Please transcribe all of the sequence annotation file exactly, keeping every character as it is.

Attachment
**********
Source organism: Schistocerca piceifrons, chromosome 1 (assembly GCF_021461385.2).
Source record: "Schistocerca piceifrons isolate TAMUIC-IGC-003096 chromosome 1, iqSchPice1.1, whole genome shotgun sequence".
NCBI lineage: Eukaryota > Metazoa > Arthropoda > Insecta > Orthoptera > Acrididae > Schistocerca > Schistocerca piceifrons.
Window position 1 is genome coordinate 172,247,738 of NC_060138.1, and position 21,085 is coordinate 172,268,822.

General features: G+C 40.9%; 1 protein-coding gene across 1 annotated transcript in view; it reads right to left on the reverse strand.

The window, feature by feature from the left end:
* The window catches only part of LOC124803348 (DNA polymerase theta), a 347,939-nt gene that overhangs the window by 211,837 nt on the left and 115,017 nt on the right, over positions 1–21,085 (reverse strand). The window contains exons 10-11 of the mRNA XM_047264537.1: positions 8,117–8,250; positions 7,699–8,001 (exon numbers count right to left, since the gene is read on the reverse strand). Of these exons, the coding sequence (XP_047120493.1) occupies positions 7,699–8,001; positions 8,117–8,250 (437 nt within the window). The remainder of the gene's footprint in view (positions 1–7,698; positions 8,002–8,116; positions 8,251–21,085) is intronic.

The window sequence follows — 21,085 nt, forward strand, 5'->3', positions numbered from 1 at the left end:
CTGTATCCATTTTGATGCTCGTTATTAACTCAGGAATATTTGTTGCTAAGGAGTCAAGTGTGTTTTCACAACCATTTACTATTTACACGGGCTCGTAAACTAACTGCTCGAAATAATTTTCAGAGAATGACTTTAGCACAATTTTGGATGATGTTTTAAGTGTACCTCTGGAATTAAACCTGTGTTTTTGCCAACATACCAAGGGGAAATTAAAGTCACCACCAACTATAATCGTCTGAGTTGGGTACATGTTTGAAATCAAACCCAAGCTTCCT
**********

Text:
Source organism: Schistocerca piceifrons, chromosome 1 (assembly GCF_021461385.2).
Source record: "Schistocerca piceifrons isolate TAMUIC-IGC-003096 chromosome 1, iqSchPice1.1, whole genome shotgun sequence".
NCBI lineage: Eukaryota > Metazoa > Arthropoda > Insecta > Orthoptera > Acrididae > Schistocerca > Schistocerca piceifrons.
Window position 1 is genome coordinate 172,247,738 of NC_060138.1, and position 21,085 is coordinate 172,268,822.

General features: G+C 40.9%; 1 protein-coding gene across 1 annotated transcript in view; it reads right to left on the reverse strand.

The window, feature by feature from the left end:
* The window catches only part of LOC124803348 (DNA polymerase theta), a 347,939-nt gene that overhangs the window by 211,837 nt on the left and 115,017 nt on the right, over positions 1–21,085 (reverse strand). The window contains exons 10-11 of the mRNA XM_047264537.1: positions 8,117–8,250; positions 7,699–8,001 (exon numbers count right to left, since the gene is read on the reverse strand). Of these exons, the coding sequence (XP_047120493.1) occupies positions 7,699–8,001; positions 8,117–8,250 (437 nt within the window). The remainder of the gene's footprint in view (positions 1–7,698; positions 8,002–8,116; positions 8,251–21,085) is intronic.

The window sequence follows — 21,085 nt, forward strand, 5'->3', positions numbered from 1 at the left end:
CTGTATCCATTTTGATGCTCGTTATTAACTCAGGAATATTTGTTGCTAAGGAGTCAAGTGTGTTTTCACAACCATTTACTATTTACACGGGCTCGTAAACTAACTGCTCGAAATAATTTTCAGAGAATGACTTTAGCACAATTTTGGATGATGTTTTAAGTGTACCTCTGGAATTAAACCTGTGTTTTTGCCAACATACCAAGGGGAAATTAAAGTCACCACCAACTATAATCGTCTGAGTTGGGTACATGTTTGAAATCAAACCCAAGCTTCCT